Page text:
Bala Parthasarathy, Co-founder & CEO, MoneyTap

Bala has donned many hats in his career. From being a serial entrepreneur to a venture capitalist – he has done it all! With his endless reservoir of energy and passion to ideate, strategise and execute, Bala has over 16 years of experience in the world of startups.


One-fifth of the world’s population is unbanked. Till a few years ago, it was not financially viable to provide them with financial assistance as they did not meet the basic threshold for financial organisations and KYC (Know Your Customer). But new-age tech and data innovations, the rise of smartphones and the reach of cheap internet availability have changed the scenario for the unbanked in India.

According to CIBIL data, out of India’s 220 million credit-eligible consumers, only 72 million have a credit score (CIBIL score). A significant portion of those without CIBIL scores comes from the unbanked (190 million) or minimally banked (a whopping 356 million accounts) of the rural population. Compare those numbers with the data shared in EY’s FinTech Adoption Index – it indicated that 52% of the digitally active India are Fintech users. There has never been a better time for banks and NBFCs to seek revenue growth through financial inclusion.

The biggest challenge with the unbanked, informal or NTC (New To Credit) sector is in the KYC process. The BFSI sector makes KYC as a vital tool for decision-making and a key strategy for acquiring customers.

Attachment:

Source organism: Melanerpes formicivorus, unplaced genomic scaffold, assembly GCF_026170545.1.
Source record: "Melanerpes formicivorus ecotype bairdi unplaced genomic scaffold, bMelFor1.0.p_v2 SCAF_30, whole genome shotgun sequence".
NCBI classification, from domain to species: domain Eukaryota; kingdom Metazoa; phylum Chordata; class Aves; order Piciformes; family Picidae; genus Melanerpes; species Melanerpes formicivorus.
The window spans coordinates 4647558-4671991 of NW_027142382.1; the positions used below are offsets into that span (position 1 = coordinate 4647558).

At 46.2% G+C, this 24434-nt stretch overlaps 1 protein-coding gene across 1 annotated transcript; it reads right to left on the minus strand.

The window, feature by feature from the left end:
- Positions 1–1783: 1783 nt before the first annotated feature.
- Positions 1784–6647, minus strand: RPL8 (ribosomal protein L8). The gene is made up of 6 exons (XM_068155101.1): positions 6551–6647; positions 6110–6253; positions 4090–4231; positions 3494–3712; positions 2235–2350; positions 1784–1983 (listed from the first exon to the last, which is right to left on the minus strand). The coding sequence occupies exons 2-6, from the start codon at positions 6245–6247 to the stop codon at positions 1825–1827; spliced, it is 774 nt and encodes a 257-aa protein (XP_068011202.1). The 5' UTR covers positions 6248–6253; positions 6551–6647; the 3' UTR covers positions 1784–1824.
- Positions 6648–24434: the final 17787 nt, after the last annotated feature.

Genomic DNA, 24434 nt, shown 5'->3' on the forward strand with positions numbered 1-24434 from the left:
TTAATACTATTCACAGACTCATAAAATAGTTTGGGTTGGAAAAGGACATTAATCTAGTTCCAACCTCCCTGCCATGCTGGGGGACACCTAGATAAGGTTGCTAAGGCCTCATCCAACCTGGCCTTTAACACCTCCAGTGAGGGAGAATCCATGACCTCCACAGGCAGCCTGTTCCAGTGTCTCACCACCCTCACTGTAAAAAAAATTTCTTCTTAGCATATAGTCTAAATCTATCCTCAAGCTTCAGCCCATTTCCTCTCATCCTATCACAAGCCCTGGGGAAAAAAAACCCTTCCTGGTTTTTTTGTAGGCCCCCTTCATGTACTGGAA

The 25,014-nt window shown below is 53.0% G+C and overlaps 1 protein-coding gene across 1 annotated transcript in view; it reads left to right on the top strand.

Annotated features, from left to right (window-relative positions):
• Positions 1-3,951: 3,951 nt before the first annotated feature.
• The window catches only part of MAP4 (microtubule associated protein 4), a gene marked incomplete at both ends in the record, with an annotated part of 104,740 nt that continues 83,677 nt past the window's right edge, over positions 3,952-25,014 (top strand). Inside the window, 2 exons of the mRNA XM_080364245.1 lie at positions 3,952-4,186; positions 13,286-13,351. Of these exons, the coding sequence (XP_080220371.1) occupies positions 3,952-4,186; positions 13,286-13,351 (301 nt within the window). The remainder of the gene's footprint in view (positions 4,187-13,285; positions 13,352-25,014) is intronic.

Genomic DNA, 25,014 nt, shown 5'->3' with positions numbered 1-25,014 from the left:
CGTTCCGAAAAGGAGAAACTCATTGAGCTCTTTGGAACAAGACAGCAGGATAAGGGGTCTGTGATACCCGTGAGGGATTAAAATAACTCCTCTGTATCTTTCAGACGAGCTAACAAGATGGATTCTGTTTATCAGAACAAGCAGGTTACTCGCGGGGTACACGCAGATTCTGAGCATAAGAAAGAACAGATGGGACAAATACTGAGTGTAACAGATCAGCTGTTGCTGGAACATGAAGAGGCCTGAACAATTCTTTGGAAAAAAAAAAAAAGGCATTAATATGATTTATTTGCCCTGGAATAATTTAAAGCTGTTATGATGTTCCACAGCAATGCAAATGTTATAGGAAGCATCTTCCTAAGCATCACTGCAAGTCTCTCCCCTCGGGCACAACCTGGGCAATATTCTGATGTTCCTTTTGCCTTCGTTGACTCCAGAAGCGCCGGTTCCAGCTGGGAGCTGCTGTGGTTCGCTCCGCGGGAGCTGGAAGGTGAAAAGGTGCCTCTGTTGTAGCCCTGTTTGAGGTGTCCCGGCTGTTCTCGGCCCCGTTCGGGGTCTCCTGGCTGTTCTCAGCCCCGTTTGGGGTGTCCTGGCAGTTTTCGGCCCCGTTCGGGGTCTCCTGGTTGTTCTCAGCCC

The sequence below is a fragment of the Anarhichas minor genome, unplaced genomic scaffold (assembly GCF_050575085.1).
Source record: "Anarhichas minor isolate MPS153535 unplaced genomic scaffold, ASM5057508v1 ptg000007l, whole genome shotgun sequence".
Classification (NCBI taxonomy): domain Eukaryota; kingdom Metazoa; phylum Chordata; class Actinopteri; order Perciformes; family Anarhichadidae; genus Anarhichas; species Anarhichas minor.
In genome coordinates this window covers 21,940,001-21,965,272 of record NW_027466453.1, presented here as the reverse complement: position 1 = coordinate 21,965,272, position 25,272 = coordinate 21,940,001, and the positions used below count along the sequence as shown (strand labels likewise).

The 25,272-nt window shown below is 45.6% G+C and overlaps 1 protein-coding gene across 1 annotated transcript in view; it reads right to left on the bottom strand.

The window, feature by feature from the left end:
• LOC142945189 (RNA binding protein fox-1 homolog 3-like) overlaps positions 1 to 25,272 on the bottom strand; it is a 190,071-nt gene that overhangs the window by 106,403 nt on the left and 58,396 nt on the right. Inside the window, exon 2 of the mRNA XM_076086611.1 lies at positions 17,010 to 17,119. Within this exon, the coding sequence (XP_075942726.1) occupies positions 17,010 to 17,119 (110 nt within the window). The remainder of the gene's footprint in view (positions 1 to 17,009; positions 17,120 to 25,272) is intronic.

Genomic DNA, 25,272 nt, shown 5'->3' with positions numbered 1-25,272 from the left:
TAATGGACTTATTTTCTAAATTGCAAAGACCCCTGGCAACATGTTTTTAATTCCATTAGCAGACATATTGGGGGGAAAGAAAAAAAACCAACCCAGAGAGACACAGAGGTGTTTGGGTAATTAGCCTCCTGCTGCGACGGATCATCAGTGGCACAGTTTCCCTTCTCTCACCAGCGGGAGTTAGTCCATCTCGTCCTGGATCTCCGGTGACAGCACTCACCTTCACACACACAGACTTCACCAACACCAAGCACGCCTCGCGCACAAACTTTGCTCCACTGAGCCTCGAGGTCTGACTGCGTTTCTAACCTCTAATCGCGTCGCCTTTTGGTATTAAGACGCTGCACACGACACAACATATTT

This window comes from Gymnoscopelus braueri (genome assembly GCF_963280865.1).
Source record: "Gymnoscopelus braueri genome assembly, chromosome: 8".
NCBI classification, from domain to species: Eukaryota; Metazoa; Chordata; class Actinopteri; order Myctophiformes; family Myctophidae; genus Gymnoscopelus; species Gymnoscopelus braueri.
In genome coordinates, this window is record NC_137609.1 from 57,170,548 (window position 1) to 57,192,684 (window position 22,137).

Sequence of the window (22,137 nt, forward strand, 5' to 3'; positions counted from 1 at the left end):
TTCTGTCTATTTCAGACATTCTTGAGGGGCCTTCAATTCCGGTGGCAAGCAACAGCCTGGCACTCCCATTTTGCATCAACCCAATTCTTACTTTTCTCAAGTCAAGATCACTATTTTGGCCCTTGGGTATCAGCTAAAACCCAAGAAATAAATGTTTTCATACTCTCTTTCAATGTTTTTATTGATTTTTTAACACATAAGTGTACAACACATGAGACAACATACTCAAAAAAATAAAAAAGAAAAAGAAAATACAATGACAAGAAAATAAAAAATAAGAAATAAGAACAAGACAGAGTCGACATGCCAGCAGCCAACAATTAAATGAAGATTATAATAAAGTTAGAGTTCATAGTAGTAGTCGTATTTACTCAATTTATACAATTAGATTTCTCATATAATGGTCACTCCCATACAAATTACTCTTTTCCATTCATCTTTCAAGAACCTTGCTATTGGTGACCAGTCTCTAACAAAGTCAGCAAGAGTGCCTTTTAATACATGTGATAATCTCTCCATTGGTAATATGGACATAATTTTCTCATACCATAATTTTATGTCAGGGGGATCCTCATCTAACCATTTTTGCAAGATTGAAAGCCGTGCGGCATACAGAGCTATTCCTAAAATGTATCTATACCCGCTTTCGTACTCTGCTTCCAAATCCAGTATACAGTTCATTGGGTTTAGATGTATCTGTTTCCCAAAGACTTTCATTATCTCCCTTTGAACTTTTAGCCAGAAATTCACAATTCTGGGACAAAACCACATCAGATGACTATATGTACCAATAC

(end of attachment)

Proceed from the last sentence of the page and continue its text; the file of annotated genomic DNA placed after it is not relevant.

To resolve the issue of inclusion and provide smooth & affordable financial services to the underbanked, the NBFCs have now started playing a key role. According to the RBI, there are 11,522 NBFCs, most of whom are offering credit options in partnership with banks to serve the unbanked/NTC sector. NBFCs are moving the needle beyond traditional ‘credit-scored’ consumer finance.

What are the measures being taken by NBFCs and banks to serve the unbanked?

1. Using alternative data instead of conventional scorecards

Alternative consumer data has been the gamechanger.  Even in the absence of credit histories, Fintech companies are working with external data sets (utility bill payments), mobile-based data (usage insights) and income sources to determine creditworthiness and repayment risk factors about existing and future customers from the NTC and the unbanked sector.

2. Access to swift loans and ease of application

Most financial institutions are providing credit to the unbanked population via smartphone apps. Consumers can apply for a credit line/personal loans with a few taps on their phone – online KYC and minimal documentation make the process quick and hassle-free. Speed, convenience and security work in favour of banks and NBFCs lending via smartphone apps.

3. Reaching far-flung areas through smartphones